Commentary on Parashat Beshalach, Exodus 13:17 - 17:16
Have you ever agonized over religious faith and secretly hoped that God would miraculously prove His existence to you? Have you ever said to yourself that if only God would do this one little thing for you, then you would believe in Him and accept His sovereignty?
But the truth is that such hopes are vain: Faith based on miracles is ephemeral and illusory. There is no miracle in the world that could conclusively prove anything about the Ultimate Master of the Universe! There is nothing God could do to prove Himself that He has not done for you already!
Such is the position of Maimonides, one of the greatest Jewish thinkers and leaders of all times. And in our day modern technology has pretty much shown the truth of Maimonides’ assertion … unless of course one mistakes Bill Gates — and many other mortal men — for God. Aren’t there a slew of modern inventions that would have seemed miraculous to premodern man? You can walk down the street with literally a whole library of books hanging from your shoulder! Why, you can hold a small piece of metal to your ear and hear someone talking halfway around the world! And even 60 years ago you could drop a ball of metal from the sky and kill 100,000 human beings in an instant! But we all know that none of these “miracles” or a host of others we live with every day prove anything about the divinity of their inventors or users.
So why does this week’s Torah portion, Parashat Beshalach, as well as those of the past two weeks, seem to claim differently? The Torah says explicitly that the 10 Plagues, as well as the splitting of the Red Sea, were engineered not merely to extricate the Jewish People from Egyptian bondage or to punish Pharaoh and his people — these purposes God could have accomplished much more quickly and elegantly — but rather to teach the emerging Jewish nation and the world at large that “there is none like God”.
The answer seems to be that God was employing pedagogical devices appropriate to the level of understanding of His students. God knew that ancient man would be duly impressed by His “advanced technology,” and He used it to its full effect. But at the same time, God knew full well that faith based solely on “miracles” is undeveloped and immature, and easily undermined or swayed. Such a faith is only a beginning, a temporary jump-start.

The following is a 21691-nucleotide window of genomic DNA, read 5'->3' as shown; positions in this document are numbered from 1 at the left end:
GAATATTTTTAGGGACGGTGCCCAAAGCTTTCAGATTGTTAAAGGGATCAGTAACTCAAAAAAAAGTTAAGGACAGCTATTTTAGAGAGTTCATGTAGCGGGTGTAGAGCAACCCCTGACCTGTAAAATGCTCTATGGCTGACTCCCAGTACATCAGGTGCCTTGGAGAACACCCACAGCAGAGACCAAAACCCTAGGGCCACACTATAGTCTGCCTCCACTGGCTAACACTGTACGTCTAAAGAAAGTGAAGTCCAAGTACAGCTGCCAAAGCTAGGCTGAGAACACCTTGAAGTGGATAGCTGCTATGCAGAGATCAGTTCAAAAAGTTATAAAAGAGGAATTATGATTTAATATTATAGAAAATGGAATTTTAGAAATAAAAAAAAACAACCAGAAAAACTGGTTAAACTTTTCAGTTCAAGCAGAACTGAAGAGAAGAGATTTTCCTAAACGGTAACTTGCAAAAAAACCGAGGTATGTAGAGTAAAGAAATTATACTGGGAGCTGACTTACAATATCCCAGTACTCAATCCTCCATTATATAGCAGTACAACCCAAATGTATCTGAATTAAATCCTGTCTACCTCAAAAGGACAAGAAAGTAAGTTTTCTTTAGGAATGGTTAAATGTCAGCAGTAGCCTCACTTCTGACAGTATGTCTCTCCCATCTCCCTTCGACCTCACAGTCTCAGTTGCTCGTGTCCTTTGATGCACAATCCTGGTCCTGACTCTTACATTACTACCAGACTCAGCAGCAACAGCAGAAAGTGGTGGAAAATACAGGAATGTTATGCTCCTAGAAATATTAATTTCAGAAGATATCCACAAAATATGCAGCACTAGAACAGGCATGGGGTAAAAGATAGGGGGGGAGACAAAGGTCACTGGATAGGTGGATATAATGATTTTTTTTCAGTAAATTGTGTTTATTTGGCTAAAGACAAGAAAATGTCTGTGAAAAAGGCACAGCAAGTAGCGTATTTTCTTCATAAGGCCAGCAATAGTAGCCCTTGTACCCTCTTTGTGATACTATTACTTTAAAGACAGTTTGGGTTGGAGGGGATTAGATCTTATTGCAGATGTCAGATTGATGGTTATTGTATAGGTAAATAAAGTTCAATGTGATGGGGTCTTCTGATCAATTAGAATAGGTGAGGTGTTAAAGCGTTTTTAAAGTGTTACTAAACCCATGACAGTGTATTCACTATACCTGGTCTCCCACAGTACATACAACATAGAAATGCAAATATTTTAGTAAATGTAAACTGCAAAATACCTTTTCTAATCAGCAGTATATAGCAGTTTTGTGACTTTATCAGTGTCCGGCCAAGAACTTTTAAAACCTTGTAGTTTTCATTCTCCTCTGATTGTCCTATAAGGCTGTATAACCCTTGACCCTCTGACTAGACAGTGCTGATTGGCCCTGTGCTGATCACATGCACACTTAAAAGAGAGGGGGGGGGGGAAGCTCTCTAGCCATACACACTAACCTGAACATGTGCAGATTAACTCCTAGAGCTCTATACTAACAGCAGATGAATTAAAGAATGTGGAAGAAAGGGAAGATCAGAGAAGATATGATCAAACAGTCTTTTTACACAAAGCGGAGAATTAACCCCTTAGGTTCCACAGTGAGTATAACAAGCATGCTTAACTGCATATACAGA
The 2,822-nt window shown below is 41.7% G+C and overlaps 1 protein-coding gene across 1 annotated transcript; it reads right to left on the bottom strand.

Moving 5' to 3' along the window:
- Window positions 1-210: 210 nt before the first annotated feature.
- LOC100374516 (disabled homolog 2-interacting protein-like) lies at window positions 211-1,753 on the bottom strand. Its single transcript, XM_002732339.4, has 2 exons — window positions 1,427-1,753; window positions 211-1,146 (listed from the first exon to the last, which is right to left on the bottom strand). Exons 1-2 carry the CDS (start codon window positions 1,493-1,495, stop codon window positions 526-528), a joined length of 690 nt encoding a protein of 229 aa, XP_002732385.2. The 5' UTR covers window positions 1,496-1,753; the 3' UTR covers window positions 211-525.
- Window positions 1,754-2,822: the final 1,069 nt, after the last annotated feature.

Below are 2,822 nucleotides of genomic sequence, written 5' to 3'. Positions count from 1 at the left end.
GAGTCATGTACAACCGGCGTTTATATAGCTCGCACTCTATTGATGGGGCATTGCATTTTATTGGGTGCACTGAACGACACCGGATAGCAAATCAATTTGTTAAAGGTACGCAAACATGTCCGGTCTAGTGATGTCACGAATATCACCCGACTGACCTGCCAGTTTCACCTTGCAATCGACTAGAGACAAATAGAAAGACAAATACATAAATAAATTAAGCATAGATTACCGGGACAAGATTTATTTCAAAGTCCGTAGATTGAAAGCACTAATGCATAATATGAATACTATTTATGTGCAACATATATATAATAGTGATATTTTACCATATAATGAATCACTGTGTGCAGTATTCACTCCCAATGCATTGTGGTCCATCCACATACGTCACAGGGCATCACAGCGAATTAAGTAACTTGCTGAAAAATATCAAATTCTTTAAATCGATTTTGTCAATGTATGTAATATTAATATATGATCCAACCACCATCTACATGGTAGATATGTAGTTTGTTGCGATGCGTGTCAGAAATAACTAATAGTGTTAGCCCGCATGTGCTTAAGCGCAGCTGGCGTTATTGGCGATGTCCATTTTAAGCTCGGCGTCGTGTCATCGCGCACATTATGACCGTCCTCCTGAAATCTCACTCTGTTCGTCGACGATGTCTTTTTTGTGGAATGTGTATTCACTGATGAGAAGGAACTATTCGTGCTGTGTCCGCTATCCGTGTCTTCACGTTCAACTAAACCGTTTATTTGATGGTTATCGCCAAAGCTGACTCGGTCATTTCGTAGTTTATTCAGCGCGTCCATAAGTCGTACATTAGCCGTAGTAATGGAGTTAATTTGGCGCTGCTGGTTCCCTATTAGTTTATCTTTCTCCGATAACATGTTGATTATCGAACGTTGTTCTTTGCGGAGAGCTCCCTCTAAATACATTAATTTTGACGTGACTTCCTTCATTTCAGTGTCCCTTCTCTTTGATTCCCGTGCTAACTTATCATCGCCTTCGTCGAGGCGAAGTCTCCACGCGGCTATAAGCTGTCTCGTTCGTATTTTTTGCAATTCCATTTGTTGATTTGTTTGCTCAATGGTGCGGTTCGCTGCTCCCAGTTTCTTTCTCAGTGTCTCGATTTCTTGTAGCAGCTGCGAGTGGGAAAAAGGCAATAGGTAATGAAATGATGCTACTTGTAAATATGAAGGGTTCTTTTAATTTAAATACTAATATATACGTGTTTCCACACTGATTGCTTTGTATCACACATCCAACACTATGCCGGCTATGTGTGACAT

The real foundations of faith are to be found elsewhere. The erstwhile slaves who had just been spirited out of Egypt were about to stand in God’s presence at Mount Sinai, which was no mere miracle, but rather a direct and corroborated experience of a Being beyond all being. They did not witness only God’s miracles, but rather the Israelites at Sinai witnessed God Himself. However, for Maimonides, even the theophany at Sinai does not yet bring us to the true bedrock of proper faith.
The key to it all is to be found in a totally differently place, specifically in the non-miraculous regularity of the natural world. The existence of the world as we know it and encounter it every day is the most direct proof of a Comprehensive and Unified Field of Being who conceived it all and brought it all into existence. “The heavens declare the glory of God” as the psalmist already sang over 3,000 years ago. Where did it all come from? What wisdom, what forethought, what incomprehensibly intricate interdependence is evidenced in the universe around us? Both through scientific inquiry as well as through straightforward and naive observation, we must bring ourselves to awareness of the wonders of every moment, of the grandeur and greatness of the tapestry we call Planet Earth.
When we learn to live every moment in radical amazement — a monumental task requiring prodigious and continuous effort that ought to ideally be one of the foci of our lives — our religious consciousness will be permanently elevated and altered. The sense of the holy and the ineffable will pervade every moment, and the vain hope for a miraculous proof of God’s existence will fade.
The splitting of the Red Sea! That’s nothing compared to the religious significance of what we encounter every single day of our lives!